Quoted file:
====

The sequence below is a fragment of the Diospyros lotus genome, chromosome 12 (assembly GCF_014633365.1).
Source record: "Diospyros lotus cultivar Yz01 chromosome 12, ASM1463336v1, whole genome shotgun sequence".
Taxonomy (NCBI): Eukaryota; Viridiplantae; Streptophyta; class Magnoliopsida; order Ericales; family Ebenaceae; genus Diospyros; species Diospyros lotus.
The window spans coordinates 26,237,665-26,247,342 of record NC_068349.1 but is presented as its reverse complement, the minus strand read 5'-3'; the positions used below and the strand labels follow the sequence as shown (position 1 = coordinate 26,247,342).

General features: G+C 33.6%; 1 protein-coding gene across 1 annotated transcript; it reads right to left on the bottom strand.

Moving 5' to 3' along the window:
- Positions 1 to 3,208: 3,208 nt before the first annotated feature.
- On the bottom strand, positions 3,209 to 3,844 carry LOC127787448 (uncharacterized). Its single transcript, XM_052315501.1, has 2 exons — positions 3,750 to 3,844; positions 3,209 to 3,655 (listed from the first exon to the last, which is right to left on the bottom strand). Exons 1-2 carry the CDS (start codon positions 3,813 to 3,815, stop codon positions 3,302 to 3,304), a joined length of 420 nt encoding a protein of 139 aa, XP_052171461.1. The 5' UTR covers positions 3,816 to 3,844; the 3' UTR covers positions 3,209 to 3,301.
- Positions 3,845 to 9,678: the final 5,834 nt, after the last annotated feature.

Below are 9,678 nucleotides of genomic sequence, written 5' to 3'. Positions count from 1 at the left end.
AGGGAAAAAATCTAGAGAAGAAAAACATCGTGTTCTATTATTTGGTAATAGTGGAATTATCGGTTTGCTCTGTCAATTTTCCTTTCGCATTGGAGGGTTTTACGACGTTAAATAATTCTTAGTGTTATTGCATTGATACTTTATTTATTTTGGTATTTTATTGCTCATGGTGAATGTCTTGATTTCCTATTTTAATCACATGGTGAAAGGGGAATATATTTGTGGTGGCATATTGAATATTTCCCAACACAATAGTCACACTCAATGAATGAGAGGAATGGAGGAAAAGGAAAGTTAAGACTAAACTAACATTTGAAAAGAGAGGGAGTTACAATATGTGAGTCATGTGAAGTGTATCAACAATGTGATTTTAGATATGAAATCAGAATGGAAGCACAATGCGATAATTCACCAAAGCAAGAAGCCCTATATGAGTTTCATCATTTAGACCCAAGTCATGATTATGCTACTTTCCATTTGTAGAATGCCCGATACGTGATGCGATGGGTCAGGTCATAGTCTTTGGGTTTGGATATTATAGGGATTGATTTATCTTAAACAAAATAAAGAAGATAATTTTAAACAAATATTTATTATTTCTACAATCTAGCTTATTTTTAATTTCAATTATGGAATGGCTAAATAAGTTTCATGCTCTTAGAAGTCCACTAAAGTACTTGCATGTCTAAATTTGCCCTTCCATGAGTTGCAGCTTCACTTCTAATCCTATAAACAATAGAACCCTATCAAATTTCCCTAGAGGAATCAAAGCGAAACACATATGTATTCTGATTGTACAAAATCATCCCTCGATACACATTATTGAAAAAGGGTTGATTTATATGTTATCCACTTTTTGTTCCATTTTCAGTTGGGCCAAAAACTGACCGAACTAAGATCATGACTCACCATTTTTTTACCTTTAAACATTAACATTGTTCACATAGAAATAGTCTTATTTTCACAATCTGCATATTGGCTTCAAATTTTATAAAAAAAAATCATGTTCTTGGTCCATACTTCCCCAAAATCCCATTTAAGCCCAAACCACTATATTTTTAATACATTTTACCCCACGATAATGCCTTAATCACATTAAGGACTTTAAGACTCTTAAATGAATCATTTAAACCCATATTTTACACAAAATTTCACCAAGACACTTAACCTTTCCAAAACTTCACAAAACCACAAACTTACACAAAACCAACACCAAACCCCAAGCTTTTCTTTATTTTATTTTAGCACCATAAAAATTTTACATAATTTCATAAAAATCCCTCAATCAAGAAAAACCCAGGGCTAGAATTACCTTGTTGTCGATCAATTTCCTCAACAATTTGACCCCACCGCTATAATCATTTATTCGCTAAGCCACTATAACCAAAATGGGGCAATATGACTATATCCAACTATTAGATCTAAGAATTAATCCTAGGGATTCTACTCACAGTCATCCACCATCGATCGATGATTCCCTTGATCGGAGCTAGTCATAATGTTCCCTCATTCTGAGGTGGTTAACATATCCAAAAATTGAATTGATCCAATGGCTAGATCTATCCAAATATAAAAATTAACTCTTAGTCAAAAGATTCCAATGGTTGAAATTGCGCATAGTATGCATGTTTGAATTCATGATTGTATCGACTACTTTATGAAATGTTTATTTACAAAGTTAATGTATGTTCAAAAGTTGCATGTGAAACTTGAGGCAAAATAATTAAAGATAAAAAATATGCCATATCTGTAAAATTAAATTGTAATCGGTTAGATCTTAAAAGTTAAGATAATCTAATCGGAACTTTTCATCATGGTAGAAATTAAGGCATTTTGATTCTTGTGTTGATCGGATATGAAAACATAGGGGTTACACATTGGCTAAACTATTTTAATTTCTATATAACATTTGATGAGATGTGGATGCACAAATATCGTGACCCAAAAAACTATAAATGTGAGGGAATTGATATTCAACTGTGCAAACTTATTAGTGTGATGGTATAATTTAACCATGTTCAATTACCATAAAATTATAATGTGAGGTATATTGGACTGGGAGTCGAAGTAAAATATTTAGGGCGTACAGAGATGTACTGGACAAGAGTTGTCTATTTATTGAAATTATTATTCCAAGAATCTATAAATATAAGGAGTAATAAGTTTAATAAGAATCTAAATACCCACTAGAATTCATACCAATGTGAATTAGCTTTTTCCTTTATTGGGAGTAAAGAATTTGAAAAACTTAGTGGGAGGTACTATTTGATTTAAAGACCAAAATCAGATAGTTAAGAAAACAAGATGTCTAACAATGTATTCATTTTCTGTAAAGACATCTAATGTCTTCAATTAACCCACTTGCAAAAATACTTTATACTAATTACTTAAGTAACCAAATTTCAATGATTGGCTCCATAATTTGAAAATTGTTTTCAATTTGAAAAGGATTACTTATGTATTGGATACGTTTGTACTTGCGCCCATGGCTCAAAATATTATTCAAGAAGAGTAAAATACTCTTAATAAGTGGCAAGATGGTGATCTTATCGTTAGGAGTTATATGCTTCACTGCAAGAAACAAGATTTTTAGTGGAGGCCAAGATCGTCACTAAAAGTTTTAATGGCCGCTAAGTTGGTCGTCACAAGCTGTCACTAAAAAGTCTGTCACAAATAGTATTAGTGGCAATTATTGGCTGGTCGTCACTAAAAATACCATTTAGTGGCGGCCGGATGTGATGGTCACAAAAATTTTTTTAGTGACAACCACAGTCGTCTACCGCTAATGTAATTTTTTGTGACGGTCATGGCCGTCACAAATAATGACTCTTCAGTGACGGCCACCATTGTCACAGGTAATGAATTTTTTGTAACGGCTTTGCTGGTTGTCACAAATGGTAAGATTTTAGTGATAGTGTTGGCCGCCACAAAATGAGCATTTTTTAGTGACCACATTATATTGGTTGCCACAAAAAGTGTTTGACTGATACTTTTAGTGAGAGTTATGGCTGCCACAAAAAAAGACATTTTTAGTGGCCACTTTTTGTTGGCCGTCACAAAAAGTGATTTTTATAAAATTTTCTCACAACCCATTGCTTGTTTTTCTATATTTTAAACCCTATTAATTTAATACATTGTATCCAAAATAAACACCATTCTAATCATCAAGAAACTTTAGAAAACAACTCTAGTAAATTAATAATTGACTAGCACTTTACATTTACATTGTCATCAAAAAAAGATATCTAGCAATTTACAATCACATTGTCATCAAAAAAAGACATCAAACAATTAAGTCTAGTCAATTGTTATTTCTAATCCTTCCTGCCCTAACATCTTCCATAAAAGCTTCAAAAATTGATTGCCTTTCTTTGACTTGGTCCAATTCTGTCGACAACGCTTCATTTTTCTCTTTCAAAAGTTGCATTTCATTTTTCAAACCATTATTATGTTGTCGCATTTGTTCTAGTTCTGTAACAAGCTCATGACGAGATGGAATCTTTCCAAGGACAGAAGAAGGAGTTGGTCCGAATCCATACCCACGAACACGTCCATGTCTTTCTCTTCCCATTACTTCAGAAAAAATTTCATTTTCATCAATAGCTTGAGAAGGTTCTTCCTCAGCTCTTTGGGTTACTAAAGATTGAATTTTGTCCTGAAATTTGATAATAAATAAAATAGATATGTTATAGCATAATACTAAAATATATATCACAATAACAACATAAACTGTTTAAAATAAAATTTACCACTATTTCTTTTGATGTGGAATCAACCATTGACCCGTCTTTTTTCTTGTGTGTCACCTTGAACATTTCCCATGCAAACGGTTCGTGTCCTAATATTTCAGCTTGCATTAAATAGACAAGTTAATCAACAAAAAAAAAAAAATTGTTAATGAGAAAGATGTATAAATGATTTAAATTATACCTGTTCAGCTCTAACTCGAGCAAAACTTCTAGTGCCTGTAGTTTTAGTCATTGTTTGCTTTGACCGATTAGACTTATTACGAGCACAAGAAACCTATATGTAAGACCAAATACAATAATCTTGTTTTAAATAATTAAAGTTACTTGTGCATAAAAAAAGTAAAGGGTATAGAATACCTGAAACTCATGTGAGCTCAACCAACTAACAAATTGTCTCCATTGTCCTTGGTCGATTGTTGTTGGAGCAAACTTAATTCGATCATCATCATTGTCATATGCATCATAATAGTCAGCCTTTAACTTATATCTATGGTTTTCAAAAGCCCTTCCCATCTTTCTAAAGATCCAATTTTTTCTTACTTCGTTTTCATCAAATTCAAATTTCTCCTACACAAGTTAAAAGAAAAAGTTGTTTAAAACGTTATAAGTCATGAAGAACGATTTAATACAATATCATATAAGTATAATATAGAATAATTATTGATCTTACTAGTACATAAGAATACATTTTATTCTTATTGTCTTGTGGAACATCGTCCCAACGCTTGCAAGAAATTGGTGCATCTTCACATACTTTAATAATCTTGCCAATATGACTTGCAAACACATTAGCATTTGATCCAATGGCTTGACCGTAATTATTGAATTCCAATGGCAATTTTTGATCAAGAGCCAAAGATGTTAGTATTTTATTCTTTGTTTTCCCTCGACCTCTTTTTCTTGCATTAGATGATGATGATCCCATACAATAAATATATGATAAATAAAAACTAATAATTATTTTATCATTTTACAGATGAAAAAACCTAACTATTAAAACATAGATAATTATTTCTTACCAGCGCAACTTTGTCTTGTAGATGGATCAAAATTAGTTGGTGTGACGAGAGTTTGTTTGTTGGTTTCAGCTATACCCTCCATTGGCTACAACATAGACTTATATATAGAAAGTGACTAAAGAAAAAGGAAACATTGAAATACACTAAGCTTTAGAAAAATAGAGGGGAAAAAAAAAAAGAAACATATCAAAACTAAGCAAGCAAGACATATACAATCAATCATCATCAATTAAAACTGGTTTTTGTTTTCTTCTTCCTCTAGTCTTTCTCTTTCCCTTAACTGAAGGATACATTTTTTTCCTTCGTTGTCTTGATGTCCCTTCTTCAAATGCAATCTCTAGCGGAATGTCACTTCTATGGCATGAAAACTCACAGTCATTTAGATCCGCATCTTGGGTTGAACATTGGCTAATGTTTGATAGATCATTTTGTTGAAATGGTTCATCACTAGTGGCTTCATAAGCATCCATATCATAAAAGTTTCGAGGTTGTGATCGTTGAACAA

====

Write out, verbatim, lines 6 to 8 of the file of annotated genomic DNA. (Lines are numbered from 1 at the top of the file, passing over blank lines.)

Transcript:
Moving 5' to 3' along the window:
- Positions 1 to 3,208: 3,208 nt before the first annotated feature.
- On the bottom strand, positions 3,209 to 3,844 carry LOC127787448 (uncharacterized). Its single transcript, XM_052315501.1, has 2 exons — positions 3,750 to 3,844; positions 3,209 to 3,655 (listed from the first exon to the last, which is right to left on the bottom strand). Exons 1-2 carry the CDS (start codon positions 3,813 to 3,815, stop codon positions 3,302 to 3,304), a joined length of 420 nt encoding a protein of 139 aa, XP_052171461.1. The 5' UTR covers positions 3,816 to 3,844; the 3' UTR covers positions 3,209 to 3,301.